• One thing that this article points out, indirectly, is that honesty and responsibility pay. AT&T, by taking its share of the blame and being open about its problems, probably gained quite a few customers; MCI, by keeping quiet and shrugging off the blame, looks like it could lose some major clients.

    We can draw a lesson from this. Most of the source of anger against Microsoft is the fact that they close the ranks and engage in finger-pointing when there's a problem, and attack the competition with FUD instead of concentrating on a better product. The Linux world, which is for the most part inherently honest (thanks to the Open Source paradigm), earns the reputation of a better product.

    Another lesson to draw from this: it is better to be open about the strengths and weaknesses of Linux than to just plain Microsoft bash. But then again, this is already in the Linux Advocacy HOWTO.

  • I know that QWest provides LD service for a lot of schools and colleges here in the Northeast. I guess ECCI gets contracts with individual instituions and then bundles the stuff together to get good QWest rates. From what I hear, they're pretty reliable (at least better than CampusLink, who just does individual school stuff and where you have to just *hope* stuff works).
  • This sort of thing just makes me feel better about trusting the big bad former monopolies with their specialties :)

    Just goes to show one reason why AT&T and IBM have stuck around this long after having their monopolies broken up -- they realized that they could no longer compete with the same old "kill the competition" practices, and went ahead and started providing service. Of course, I also like IBM and (what used to be Bell Labs) Lucent for their significant outlay for R&D. That sort of thing can't be over-estimated in the value it gives a company that can afford it.

    What is the meaning of this ramble? Not much, except to maybe provide some food for thought towards what Microsoft might be like it gets its ass kicked by the DoJ :)
  • That is a very good idea. You could of course also have told them to have some slaves put it on ticker tape and throw it out the window. Ha Ha Ha
  • They've been complaining about MCI for quite a while now, and viewing the situation from afar, their bitching is justified.

    Redundancy and QoS? Cripes, the half-assed (or full assed) ISP I belong to is dual-homed, and probably has no problem keeping things running because of it. MCI seems to have no QoS policy.

    I think the Chicago Board of Trade should send a wake-up call to MCI and change providers, possibly to AT&T. THAT would get their attention. If it doesn't, it should signal the other big subscribers to MCI to find other sources of bandwitdth.
  • Maybe if the net monkeys at CBT knew what an AS and BGP4 was and, more importantly, how best to use such techniques/technology, they wouldn't have had this problem. Instead, they stick all their eggs in one basket and hope that nothing goes wrong (after all, it's MCI, right?).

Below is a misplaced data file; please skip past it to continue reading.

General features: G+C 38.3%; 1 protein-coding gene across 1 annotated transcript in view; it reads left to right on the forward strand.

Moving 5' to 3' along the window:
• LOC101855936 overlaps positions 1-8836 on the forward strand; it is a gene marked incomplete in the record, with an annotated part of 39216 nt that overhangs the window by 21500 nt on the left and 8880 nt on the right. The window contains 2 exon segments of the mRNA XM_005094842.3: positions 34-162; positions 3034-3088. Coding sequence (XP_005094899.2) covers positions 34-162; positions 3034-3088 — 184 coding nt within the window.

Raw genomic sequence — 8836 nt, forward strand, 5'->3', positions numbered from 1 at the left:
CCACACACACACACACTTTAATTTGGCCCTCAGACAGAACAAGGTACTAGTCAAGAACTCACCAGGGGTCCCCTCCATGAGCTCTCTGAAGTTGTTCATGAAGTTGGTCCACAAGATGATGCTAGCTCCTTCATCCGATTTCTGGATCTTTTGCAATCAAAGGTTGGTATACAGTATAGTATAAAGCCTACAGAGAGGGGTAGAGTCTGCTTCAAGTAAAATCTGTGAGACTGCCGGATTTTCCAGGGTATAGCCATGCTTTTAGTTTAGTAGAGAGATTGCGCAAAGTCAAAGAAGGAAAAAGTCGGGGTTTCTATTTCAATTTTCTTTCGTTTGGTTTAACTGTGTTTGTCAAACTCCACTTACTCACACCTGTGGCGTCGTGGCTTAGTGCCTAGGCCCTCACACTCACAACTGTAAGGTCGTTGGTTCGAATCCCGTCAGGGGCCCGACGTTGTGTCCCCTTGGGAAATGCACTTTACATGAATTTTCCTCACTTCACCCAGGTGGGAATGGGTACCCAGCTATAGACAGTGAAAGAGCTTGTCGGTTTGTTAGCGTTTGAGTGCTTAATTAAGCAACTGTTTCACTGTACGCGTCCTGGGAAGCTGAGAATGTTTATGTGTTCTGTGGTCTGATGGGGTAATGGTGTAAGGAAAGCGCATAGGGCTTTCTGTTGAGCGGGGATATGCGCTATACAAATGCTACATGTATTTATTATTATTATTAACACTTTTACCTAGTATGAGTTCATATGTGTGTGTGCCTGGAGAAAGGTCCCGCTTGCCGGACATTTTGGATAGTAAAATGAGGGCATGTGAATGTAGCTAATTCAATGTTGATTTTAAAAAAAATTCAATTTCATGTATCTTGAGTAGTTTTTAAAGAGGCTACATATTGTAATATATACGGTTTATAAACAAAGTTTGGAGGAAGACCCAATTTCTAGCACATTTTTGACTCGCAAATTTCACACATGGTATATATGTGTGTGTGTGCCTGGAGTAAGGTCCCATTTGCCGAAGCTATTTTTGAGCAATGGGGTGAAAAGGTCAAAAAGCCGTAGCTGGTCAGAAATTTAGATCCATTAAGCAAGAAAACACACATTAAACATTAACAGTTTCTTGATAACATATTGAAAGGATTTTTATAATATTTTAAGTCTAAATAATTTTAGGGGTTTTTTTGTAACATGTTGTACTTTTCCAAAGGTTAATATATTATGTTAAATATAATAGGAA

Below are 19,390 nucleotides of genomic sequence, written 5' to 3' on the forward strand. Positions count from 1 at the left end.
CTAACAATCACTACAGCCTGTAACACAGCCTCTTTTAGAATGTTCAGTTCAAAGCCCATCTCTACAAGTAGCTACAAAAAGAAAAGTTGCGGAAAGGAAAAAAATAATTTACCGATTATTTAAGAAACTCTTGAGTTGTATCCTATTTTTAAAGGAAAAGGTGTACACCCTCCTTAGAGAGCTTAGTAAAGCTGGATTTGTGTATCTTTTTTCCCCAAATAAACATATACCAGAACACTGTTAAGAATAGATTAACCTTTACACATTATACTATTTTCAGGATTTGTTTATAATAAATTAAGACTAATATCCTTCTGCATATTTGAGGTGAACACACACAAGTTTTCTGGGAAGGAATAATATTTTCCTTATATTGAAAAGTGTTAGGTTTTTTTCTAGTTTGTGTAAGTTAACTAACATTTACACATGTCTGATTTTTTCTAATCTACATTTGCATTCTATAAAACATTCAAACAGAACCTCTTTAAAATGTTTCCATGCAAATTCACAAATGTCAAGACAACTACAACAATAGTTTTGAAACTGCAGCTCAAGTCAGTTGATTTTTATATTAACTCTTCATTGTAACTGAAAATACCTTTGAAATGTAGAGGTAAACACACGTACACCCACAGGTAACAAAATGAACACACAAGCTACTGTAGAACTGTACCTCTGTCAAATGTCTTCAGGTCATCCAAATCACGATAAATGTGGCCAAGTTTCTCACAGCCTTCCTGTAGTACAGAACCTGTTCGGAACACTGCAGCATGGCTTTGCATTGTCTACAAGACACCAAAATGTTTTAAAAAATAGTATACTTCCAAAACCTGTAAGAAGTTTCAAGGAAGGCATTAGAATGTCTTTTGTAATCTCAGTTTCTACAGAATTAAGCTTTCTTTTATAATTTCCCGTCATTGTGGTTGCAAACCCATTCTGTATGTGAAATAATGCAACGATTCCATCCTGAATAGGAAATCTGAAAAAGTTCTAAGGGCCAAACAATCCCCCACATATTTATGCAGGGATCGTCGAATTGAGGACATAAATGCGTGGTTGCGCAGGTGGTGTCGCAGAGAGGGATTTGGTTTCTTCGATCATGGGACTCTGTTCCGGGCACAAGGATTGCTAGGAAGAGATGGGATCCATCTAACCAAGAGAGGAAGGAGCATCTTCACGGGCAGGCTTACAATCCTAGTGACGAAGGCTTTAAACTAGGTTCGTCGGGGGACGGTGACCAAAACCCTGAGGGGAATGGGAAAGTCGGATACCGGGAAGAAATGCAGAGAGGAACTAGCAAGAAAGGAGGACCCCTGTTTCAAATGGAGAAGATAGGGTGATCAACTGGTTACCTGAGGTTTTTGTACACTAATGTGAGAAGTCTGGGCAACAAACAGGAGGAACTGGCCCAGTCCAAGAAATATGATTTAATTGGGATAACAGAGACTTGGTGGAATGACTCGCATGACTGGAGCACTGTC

If you really care, you don't put your life in someone else's hands. You plan for your primary provider to go tango upsilon. You plan for the day when the grid goes south. You plan for the day when everyone decides to SELL SELL SELL and flood your feeds with orders.

    One thing I've learned about finger pointing; when you point a finger at someone, three more point back at you. When you trust a big carrier to run your network because all you want to hire are knuckle dragging idiots, then you have no one to blame but yourself when things go wrong and you can't fix them.

    I wouldn't expect any less from the CBT crew - they think rebooting the NT systems every evening to maintain reliability during the day is actually reasonable. Puh-leeze :-P

  • My former employer ordered three T1 lines from these people. Two were totally phone trunk lines, the third was 12 channels voice, 12 channels data.

    1) It took them two months to get it setup and installed! All the while, we were chewing on Sprint, trying to get them to keep us on for a little while longer (we'd already dumped and reactivated the Ts twice).

    2) When we finally did get them installed and working (which, BTW, we had to do ourselves. MCI/WC swore that the tech they sent would be able to configure a Definity G3 switch. he didn't. I learned a lot about phone switch administration that week), the two voice T1s would lose channels at complete random intervals, sometimes dropping to as few as 2 channels per line.

    3) The third T1 had all 12 voice channels......and no data. It took over 3 months before we had an Internet connection on that line. Well, 2 months, 27 days, over 400' of ethernet wire (212' run installed and replaced), and one bridge later.

    Fortunately for the ADSL users around my home, we have GTE running the lines (yes, I know, most of you hate GTE, but they've been wonderful for me) and only 2 providers subscribe to MCI's backbone. One (mine) colocated their Cisco with GTE at the frame relay network interconnection point, so my ADSL pipe is only 1 hop away from either Level3 or UUNet (I know UUNet is part of MCI, so we just used Level3 for those 10 days).

  • BTW my post was not meant sarcastic. I think to transport terrabytes from one location to the other you should really not use the internet or 56k modems ;-)

God helps them that themselves. -- Benjamin Franklin, "Poor Richard's Almanac"